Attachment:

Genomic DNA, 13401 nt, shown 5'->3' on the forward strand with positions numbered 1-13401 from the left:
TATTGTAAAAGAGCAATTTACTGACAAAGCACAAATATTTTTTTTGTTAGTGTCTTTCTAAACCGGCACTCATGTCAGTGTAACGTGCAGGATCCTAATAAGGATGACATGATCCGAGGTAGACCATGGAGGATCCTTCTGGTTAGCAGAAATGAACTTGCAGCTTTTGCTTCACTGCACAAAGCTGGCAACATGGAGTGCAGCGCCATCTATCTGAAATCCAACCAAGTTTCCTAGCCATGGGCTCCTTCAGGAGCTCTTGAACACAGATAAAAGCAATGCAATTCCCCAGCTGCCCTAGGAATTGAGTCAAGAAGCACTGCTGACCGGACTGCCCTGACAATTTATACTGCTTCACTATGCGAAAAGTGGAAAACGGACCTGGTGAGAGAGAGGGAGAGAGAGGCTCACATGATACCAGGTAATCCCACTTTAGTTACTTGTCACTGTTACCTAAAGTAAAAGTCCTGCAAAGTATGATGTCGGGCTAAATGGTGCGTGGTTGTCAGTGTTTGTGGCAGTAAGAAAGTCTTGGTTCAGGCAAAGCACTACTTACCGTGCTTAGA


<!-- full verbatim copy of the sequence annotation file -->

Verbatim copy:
Genomic DNA, 13401 nt, shown 5'->3' on the forward strand with positions numbered 1-13401 from the left:
TATTGTAAAAGAGCAATTTACTGACAAAGCACAAATATTTTTTTTGTTAGTGTCTTTCTAAACCGGCACTCATGTCAGTGTAACGTGCAGGATCCTAATAAGGATGACATGATCCGAGGTAGACCATGGAGGATCCTTCTGGTTAGCAGAAATGAACTTGCAGCTTTTGCTTCACTGCACAAAGCTGGCAACATGGAGTGCAGCGCCATCTATCTGAAATCCAACCAAGTTTCCTAGCCATGGGCTCCTTCAGGAGCTCTTGAACACAGATAAAAGCAATGCAATTCCCCAGCTGCCCTAGGAATTGAGTCAAGAAGCACTGCTGACCGGACTGCCCTGACAATTTATACTGCTTCACTATGCGAAAAGTGGAAAACGGACCTGGTGAGAGAGAGGGAGAGAGAGGCTCACATGATACCAGGTAATCCCACTTTAGTTACTTGTCACTGTTACCTAAAGTAAAAGTCCTGCAAAGTATGATGTCGGGCTAAATGGTGCGTGGTTGTCAGTGTTTGTGGCAGTAAGAAAGTCTTGGTTCAGGCAAAGCACTACTTACCGTGCTTAGA